Saturday, September 3, 2016

Avalon Waterway’s Seven nights Burgundy and Provence river cruise

Avalon Waterway’s Seven nights Burgundy and Provence river cruise was exceptional. First of all being a river cruise you must be aware that the vessel is going to be smaller than a cruise ship, naturally. When we first saw the Poetry II, we were concerned that per chance it was going to be too crowded.  This was NOT the case at all since as there were only 128 passengers on-board.  

But first, with time on our hands, we walked about the town of Chalon-sur-Saône.   We were ready for lunch and scouted about for a place to dine. Now, what can we say about the cuisine of this part of France?  Note that just about anywhere you turn there is usually some wonderful café, in some beautiful half-timbered house, run by a family dedicated to good cooking. No, let’s make that GREAT cooking! They offer delicious meals consisting mostly of the provincial food eaten by the locals.  This was probably one of the best aspects of this trip.  

Scouting about for a meal in Chalon-sur-Saône. It was so easy to find great food!

Now, back to the Poetry II!  We should also make this note about the crew: they were very, very professional.  It is clear that Avalon maintains high standards in selection of its personnel.  The captain was very young but very adept at his job.  His English was impeccable and he went out of his way to explain the workings of the ship and how it was navigated.  Safety features abound on this very intriguing piece of waterborne equipment. And, even if you're not interested in engineering it is very worthwhile watching the ship go through the lock systems on the river.  
Boarding the Poetry II!
Also, when able, be on deck when the ship goes under bridges! There's not much clearance with some of them and interestingly the captain’s pilot house can be raised and lowered accordingly. I would venture that under some of those bridges it's just a matter of inches, clearance-wise, but the whole process is managed professionally and safely. 
We were really impressed with every aspect of the Poetry II ... the crew, the ship, the food! Everything!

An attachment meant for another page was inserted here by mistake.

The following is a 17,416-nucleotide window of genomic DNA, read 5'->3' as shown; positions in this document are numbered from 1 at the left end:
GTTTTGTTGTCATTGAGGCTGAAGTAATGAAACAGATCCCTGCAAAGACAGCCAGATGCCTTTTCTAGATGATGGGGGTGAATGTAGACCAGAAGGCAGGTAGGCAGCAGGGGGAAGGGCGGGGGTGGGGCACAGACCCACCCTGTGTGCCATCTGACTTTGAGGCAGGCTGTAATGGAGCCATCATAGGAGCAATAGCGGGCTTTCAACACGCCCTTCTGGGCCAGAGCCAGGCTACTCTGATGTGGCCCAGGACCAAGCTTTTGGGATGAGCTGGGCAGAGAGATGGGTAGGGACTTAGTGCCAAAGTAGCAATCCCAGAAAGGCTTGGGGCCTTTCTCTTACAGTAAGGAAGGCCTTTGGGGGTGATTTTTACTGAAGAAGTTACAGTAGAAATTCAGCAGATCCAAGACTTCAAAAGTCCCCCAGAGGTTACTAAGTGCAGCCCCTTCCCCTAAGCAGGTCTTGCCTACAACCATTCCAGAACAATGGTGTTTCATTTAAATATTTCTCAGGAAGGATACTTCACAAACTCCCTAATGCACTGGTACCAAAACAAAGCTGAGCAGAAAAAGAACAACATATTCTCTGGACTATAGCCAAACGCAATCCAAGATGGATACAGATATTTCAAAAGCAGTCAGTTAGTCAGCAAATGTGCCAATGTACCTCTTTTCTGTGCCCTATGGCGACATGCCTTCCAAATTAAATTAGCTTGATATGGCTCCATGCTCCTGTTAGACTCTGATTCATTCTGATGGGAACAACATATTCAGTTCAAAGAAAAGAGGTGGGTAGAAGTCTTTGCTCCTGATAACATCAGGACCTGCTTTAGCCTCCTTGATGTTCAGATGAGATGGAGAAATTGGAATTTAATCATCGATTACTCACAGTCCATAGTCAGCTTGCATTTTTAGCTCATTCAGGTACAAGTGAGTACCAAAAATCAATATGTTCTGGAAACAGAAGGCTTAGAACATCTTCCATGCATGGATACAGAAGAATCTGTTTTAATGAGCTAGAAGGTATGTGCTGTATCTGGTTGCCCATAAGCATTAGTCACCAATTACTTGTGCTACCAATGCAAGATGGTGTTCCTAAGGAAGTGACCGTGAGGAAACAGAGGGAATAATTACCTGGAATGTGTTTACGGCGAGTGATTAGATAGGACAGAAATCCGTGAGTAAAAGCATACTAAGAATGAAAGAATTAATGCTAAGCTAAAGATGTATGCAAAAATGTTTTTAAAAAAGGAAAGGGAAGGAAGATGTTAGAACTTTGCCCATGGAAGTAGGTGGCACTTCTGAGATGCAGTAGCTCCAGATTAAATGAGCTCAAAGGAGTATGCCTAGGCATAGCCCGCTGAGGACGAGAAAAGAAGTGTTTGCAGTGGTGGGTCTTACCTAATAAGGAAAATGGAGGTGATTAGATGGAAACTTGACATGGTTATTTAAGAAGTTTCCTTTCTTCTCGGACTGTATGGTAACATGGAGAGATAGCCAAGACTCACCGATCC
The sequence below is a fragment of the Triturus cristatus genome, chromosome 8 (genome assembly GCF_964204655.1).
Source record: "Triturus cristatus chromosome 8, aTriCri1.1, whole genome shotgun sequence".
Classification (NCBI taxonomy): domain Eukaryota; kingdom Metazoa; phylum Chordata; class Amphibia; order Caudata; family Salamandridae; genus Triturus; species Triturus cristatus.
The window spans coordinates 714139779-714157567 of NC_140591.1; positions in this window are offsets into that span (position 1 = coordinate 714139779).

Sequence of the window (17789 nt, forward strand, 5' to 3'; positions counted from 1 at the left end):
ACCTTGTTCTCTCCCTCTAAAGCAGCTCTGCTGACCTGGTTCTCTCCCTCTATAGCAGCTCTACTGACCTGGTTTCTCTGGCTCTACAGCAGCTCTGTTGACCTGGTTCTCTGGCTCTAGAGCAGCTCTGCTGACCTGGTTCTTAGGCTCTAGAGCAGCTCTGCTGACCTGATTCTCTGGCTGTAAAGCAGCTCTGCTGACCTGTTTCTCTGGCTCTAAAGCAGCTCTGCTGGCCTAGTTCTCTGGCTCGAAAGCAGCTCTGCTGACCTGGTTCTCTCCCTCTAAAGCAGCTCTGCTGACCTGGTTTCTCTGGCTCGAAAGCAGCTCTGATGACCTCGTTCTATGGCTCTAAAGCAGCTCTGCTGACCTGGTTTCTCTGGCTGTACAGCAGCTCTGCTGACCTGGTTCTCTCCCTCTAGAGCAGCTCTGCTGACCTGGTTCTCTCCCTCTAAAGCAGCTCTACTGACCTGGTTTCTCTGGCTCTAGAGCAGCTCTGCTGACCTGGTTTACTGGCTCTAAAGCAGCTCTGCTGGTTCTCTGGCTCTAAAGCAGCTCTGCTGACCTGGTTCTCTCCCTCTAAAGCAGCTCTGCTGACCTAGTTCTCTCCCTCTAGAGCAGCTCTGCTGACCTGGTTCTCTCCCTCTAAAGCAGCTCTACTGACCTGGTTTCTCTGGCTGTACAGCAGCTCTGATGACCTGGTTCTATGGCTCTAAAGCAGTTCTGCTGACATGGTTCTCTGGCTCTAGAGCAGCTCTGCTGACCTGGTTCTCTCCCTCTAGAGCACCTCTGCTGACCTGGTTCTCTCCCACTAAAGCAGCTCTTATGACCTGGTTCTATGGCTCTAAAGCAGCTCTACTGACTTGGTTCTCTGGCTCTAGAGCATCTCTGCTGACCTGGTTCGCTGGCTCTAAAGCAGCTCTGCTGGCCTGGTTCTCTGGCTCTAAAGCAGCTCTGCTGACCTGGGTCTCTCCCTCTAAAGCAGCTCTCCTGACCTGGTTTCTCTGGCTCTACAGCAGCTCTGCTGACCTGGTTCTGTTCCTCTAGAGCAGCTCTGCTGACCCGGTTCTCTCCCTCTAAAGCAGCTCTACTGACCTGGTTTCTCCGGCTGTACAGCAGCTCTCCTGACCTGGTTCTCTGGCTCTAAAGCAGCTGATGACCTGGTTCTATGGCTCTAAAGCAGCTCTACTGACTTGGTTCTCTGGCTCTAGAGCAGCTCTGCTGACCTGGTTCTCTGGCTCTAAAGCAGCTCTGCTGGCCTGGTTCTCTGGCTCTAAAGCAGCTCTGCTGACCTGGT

Also, if you wondering about sailing in southern France, this route on the Saône, and eventually the Rhone, is not the same as sailing on the Rhine or the Danube. You do not see vineyards sweeping up steep slopes from the banks nor do you see massive walled cities on mountain tops. However, the further south we went we noted more and more medieval structures on the banks.  Yes, more castles were becoming visible and they were imposing to say the least! The best time to see them was at night or early in the morning when they were illuminated! 

The city of Lyon was particularly interesting. This was one of the more modern cities we experienced, certainly because it has been situated there for a very long time, of course. This is one city on the river that you get the same visual experience of some parts of the Danube on the Rhine. Lyon is rather big. It is one hour from Mont Blanc. What was interesting about Lyons is that the Rhône and the Saone run parallel to each other for quite a ways. The rather odd looking  Musee des Confluences is situated at the point of land marking the spot where the two rivers do join. 
Sailing into Lyon, one of the bigger cities on the cruise
Once off the ship, it was very enjoyable to walk around the old parts of Lyon. Also, we took a tour up to the top of the city on the Southbank where we were able to tour the Basilica of Notre-Dame de Fourvière Cathedral. The cathedral is not all that old. And right next to it is a smaller version of the Eiffel Tower which is their simply for telecommunication purposes. It was a wonderful view of the city up there.
Basilica of Notre-Dame de Fourvière Cathedral, high above the city of Lyon!
Back down in the city, one enjoyable aspect of Lyon was hiking to the market.  Yes, a walking trip to the city market is recommended.  It was not very far from the boat and the directions provided by the crew were easy to follow. Once there, the visual experience is great!  
The City Market in Lyon -- an amazing sensation for the eyes ... and nose!
The aromatic experience, however, may be different sensation to some!  Yes, your sense of smell will indicate that you are truly in the marketplace; it sells everything from meat, to fish to cheese.  Indeed, there is some very pungent fromage. But there is also chocolate! It was great to walk around and look at all the chocolate and other delicacies.